castle of Mug survive. Among the objects excavated there was part of a wooden shield with the painted figure of a rider (State
Hermitage Museum), which foreshadows a type commonly found in Islamic Persian book illumination. Mounted on a splendidly
caparisoned horse, he wears a tunic of local cut and is equipped with a long sword, two daggers, two bows, and a quiver full of
arrows. He is wasp-waisted in the manner of figures depicted in murals of Varakhsha and Pendzhikent.

At Pendzhikent, a site close to Mug, and some 40 miles (60 kilometres) east of Samarkand, Sogdian architecture can be seen
to advantage. The desert-engulfed city contained several large  temples built of rectangular adobe bricks and blocks of
beaten clay. The bricks were used for vaults and domes, while the flat sections of the roofs were made of rafters supported by
wooden pillars or piers, some of which had been set in stone bases. Many of the more important  houses were
two-storied. A square room measuring 26 by 26 feet (eight metres by eight metres) had served as a temple sanctuary.
Although, in a series of rooms connected to it, some fragmentary religious paintings survived, the paintings in another temple are
better preserved. They depict the death, the Sogdian burial rite, and the rebirth of a youthful Syavush. More than 50 figures of
this vast composition survive, some representing Sogdian noblemen, some a group of Turks. A number of the Sogdians are
seated cross-legged in the Oriental manner and hold gold and silver vessels of Sasanian shape in three fingers of one hand. The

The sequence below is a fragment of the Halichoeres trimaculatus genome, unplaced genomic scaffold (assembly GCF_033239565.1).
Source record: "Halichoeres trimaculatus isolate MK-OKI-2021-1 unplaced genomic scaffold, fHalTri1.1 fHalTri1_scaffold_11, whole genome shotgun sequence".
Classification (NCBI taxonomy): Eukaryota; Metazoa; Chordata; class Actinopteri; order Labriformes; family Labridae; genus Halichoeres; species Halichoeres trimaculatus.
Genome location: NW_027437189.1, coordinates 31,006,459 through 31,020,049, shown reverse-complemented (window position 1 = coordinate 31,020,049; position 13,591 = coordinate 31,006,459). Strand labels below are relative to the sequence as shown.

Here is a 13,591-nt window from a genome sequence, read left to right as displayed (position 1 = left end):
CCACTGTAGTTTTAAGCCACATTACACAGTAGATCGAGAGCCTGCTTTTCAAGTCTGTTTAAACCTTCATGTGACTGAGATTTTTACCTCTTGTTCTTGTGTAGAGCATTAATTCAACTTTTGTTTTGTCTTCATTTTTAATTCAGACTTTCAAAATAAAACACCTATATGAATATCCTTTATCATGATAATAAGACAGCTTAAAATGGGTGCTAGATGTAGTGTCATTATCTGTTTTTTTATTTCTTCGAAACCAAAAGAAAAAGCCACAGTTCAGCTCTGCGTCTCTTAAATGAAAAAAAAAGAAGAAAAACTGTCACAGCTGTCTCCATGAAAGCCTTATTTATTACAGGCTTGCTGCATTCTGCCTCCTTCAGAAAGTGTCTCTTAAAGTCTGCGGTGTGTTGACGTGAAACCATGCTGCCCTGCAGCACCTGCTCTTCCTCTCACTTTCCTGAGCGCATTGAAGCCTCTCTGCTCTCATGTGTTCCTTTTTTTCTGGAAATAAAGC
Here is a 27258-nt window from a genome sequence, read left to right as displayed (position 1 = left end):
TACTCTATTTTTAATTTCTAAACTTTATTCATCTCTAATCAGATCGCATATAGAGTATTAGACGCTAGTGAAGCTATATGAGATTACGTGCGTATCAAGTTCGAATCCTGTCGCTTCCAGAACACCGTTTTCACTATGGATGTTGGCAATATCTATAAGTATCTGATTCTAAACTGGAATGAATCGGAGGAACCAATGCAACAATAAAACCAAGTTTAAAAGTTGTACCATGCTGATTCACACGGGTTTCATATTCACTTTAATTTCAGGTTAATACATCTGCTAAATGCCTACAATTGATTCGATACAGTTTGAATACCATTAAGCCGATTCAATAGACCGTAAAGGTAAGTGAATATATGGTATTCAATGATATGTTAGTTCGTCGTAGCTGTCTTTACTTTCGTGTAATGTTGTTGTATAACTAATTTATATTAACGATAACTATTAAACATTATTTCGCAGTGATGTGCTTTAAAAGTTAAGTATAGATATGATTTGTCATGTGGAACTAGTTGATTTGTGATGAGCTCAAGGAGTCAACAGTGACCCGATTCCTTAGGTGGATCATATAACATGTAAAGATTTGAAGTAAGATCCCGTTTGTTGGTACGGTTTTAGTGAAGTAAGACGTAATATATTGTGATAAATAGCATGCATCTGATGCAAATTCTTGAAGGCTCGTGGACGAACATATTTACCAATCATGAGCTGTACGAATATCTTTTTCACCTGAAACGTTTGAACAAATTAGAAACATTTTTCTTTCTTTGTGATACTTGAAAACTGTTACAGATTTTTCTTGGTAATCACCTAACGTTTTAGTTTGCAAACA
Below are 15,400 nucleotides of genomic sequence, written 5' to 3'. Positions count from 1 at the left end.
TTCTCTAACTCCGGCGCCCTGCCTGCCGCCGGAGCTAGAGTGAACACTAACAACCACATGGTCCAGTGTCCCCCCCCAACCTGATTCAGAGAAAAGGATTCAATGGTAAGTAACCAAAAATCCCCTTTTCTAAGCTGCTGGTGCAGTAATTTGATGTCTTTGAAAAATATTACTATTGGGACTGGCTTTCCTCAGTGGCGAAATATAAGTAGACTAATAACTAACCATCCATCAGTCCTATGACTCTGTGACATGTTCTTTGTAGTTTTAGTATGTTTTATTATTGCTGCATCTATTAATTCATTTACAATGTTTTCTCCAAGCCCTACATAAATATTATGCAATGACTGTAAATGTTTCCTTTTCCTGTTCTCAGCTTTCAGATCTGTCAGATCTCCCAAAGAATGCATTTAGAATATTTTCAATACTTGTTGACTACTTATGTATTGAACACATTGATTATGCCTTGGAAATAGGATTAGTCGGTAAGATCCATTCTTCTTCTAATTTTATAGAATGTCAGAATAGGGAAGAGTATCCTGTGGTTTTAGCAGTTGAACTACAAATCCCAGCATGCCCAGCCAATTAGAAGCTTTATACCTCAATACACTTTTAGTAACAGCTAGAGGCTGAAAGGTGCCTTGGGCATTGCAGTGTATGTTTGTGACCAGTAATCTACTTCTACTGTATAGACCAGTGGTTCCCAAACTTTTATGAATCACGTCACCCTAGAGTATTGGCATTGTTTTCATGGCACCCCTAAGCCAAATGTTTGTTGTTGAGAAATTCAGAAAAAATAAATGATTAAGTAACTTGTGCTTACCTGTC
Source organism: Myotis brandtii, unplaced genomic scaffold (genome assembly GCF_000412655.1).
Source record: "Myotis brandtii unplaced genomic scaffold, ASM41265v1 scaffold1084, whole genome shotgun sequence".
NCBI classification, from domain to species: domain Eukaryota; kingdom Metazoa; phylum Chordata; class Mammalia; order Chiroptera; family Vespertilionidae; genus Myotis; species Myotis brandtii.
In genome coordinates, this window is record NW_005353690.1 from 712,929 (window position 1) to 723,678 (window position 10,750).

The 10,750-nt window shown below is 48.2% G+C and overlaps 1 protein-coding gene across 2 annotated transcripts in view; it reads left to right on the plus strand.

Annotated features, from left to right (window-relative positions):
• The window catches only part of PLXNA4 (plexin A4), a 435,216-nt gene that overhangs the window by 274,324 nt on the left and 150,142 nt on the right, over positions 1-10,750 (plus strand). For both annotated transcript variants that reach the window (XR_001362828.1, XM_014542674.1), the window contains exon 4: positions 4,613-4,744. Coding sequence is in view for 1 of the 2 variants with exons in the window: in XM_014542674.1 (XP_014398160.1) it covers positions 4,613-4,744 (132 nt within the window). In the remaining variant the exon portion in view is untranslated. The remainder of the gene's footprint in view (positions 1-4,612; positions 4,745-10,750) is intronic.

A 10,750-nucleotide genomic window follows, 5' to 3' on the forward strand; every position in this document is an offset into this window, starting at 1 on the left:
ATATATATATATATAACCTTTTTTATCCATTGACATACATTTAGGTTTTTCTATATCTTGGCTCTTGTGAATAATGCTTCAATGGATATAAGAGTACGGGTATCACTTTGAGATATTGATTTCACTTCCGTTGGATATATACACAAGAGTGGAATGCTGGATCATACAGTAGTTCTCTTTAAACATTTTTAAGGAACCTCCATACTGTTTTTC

men's single, close-fitting Sogdian tunics resemble garments depicted in paintings of the Buddhist temples of Bamian and
eastern Turkistan, notably at Kizil and Kuca. The style and, in some cases, the subject matter of these Sogdian scenes must
have influenced the illuminators of such Islamic Persian works as the Shah-nameh. Another set of murals is unusual in that it
was executed in high relief and then coloured. It shows human beings, sea monsters, and fish, with the waves of the sea
rendered in lower relief than the figures. Yet another mural depicts a feast against a black background: a king and several
priests sit cross-legged under a canopy; a woman harpist, some musicians and dice players, and a procession of elephants
complete the scene. By placing light figures against dark or vivid backgrounds, Sogdian artists evolved a distinct form of

A study of the religious paintings shows that Central Asian Zoroastrianism retained elements from the earlier indigenous cult of
the Sun and Moon. Some of the scenes in the secular works are linked by their subject matter (but not their style) to a small
group of older Siberian gold and bronze B-shaped buckles and to the Siberian and Ordos plaques that are thought to illustrate
local epics. Other secular scenes give full expression to Sogdian interest in the splendour of contemporary court life and
prowess in hunting and warfare. The love of overall decoration and of animal motifs is as prevalent as in nomadic art. Details
incorporated in Sogdian paintings proclaim the eclecticism of the society they depict and for which they were created.
Sasanian influence from Persia is seen in crowns trimmed with ribbons, veils, and bells; in the styling and trimming of hair and
beards; and in many of their vessel shapes. The helmets worn by the warriors in the Pendzhikent libation scene resemble those
depicted in the murals of eastern Turkistan. The clothes follow local fashions, and certain horse trappings display disks the
shapes of which recall nomadic types.

Sogdian  textiles are known to have been in great demand among their neighbours. Sasanian motifs must have reached